Persistence of Vision (POV): Jennifer Brazelton

For me, the single distinguishing factor between a person and an artist is their ability to infuse their work with an individual persistence of vision.  People who have tapped into the essence of what makes them, well, them, and who are able to plop that out into something that the rest of us can experience as them rather than as just us.
I occasionally want to share with you persons I’ve come across who have this persistence of vision.  These artists.  Check them out.  Soak them in.  Give them love. BUY THEIR STUFF.
First out of the gate is an artist I have known in two non-adjacent decades.  First, in the 80s, and now in the current–with the time in between spent out of contact.  One thing that has NOT changed between then and now is Jennifer’s art.  The underlying expression of herself.  Skill, subject, medium; sure.  But she possesses that persistence of vision.
Jennstrip
Here’s a Q&A with Jennifer Brazelton:
MEG: What does it mean to you to be “creative”?  
JB: Good question. For me being creative is about thinking of things from different perspectives, while tying to be original and imaginative. My creative process is about absorbing and filtering ideas and information. I take bits and pieces of things I like and combine them to make something new.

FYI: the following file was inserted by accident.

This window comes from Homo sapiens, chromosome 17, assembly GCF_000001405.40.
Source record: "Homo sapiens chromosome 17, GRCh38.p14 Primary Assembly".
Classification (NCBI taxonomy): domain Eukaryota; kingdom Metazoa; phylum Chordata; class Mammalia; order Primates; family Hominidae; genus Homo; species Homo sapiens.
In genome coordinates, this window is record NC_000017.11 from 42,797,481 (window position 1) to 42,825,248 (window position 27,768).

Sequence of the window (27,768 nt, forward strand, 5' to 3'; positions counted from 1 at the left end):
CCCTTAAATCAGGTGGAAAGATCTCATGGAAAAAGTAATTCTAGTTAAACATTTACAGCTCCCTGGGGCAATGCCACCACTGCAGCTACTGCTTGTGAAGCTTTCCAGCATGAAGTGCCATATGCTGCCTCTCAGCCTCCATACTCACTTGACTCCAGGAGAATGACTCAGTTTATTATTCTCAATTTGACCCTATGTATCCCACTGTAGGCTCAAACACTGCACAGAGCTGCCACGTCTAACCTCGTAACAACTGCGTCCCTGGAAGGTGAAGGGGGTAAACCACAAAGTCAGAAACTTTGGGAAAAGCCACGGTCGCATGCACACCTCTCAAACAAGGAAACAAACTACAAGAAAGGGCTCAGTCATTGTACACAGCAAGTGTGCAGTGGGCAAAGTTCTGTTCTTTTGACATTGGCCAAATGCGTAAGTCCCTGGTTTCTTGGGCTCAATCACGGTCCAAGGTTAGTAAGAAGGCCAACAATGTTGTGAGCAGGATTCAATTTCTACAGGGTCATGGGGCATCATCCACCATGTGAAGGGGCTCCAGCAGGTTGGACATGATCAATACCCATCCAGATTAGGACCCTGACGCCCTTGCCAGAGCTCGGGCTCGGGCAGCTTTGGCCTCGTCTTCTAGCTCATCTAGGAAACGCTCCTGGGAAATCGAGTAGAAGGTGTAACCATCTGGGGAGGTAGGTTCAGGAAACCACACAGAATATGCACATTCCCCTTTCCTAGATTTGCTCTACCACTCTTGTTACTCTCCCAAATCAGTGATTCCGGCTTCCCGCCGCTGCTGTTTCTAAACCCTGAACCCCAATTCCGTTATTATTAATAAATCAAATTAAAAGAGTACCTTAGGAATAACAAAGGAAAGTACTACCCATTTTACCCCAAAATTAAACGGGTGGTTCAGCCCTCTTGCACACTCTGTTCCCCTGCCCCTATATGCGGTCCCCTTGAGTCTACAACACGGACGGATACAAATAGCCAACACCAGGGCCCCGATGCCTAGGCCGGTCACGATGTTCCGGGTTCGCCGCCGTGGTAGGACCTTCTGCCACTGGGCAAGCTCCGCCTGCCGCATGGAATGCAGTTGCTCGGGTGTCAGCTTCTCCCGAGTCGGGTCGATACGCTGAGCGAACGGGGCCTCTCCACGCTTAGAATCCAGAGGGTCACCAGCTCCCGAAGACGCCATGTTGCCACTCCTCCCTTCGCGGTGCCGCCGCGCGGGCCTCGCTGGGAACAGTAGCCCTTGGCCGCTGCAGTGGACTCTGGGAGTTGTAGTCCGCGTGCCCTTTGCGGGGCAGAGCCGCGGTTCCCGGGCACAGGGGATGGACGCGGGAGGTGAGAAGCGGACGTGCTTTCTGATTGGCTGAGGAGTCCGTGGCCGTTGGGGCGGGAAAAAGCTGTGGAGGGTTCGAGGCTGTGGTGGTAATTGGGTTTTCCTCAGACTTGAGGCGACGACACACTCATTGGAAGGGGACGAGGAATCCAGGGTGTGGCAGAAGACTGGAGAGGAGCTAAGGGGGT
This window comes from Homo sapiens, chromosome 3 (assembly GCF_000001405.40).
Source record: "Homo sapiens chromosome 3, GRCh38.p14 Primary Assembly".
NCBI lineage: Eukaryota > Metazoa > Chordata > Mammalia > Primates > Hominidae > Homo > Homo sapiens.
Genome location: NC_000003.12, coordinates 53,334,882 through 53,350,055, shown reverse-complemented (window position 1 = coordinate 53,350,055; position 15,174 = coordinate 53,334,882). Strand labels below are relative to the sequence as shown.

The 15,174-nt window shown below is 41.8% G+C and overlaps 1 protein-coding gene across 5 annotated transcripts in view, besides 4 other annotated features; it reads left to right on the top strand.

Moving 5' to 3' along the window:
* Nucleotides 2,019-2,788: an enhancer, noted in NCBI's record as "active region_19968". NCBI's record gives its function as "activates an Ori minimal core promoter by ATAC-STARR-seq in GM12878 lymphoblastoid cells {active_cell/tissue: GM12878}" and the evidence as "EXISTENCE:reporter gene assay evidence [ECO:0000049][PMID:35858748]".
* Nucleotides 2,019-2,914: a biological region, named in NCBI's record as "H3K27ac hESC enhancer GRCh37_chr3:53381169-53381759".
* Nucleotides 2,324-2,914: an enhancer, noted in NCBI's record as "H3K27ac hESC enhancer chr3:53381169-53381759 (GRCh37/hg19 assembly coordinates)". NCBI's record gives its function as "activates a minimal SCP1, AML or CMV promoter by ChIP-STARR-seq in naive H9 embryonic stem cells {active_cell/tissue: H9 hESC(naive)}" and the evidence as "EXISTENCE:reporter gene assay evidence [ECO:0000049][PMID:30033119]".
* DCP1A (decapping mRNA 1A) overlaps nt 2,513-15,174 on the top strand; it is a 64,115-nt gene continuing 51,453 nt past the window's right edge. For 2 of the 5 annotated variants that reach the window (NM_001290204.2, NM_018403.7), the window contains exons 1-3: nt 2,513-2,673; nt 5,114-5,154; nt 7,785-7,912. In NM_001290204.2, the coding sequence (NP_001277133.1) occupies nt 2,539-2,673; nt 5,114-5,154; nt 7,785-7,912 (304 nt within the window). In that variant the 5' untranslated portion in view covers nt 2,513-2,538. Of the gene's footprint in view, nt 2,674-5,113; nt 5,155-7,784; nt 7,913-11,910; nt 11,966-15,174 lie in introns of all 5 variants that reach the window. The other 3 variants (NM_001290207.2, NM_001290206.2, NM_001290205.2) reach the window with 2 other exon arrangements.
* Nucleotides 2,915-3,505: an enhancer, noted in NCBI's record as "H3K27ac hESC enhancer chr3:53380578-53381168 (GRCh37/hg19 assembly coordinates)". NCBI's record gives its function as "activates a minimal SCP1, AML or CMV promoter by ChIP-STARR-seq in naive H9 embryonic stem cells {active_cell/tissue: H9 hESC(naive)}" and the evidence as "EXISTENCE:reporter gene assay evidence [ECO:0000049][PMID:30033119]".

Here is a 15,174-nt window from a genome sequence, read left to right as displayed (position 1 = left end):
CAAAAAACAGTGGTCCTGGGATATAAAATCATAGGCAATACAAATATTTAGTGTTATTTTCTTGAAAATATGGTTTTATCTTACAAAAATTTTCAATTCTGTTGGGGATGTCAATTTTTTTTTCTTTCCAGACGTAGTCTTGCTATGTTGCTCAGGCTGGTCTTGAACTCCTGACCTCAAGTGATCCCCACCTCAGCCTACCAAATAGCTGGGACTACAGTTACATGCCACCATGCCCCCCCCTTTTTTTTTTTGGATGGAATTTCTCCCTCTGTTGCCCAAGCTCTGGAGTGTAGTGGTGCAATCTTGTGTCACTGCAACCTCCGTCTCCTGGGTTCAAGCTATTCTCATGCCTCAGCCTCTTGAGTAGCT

MEG: Why do you work with clay?  
JB: Clay is flexible and full of potential.  I love the unknown element, especially the results of kiln firings.  You might think you know what is going to happen, but often it is not what you expected.  This can be both good and bad.  I like the element of chance. 
MEG: Tell us a little about color and texture in your work. 
JB: Color for me expresses emotion.  I try to give a punch of color in everything I do.  I am not exactly subtle when it comes to color. Texture is eye candy for me.  I love the way it creates depth and movement.  Texture can suggest many things simultaneously. Color and texture are vital to my work
MEG: Do you see any similarities between ceramics and photography? 
JB: I think the element of surprise is there in photography. Also Photoshop and filters these days give photography the option of including extreme textures and colors. 
MEG: Do you keep a backlog of ideas anywhere?  How do you keep track of your ideas?  
JB: I usually have 2 or three different ideas in progress.  This allows me to be ADD and bounce around between them.  When I get bored or stuck (usually with making a major decision), I  can shift and move to something else. I have notebooks full of images and sketches, and have a sketchbook in my purse in case I need to sketch or note an idea.  I also take pictures with my iphone and refer to them later. 
MEG: What project are you working on right now?  
JB: I am working on two series right now. The newest on is the Urban Virus Series and I am also working on a Neighborhood Series. These overlap a bit so it might be one series. Who knows?
MEG: Where can someone learn more about you, or see/buy your work? 
JB: Xanadu Gallery in Scottsdale, AZ, and at my website directly. 
MEG: Zombies or Norwegian gods?
JB: Zombies!
MEG: Do you think MEG will EVER be able to beat you at WordsWithFriends?
JB: Of course you will. Don’t give up!
(Note: Jennifer typically beats me by over 100 points!)
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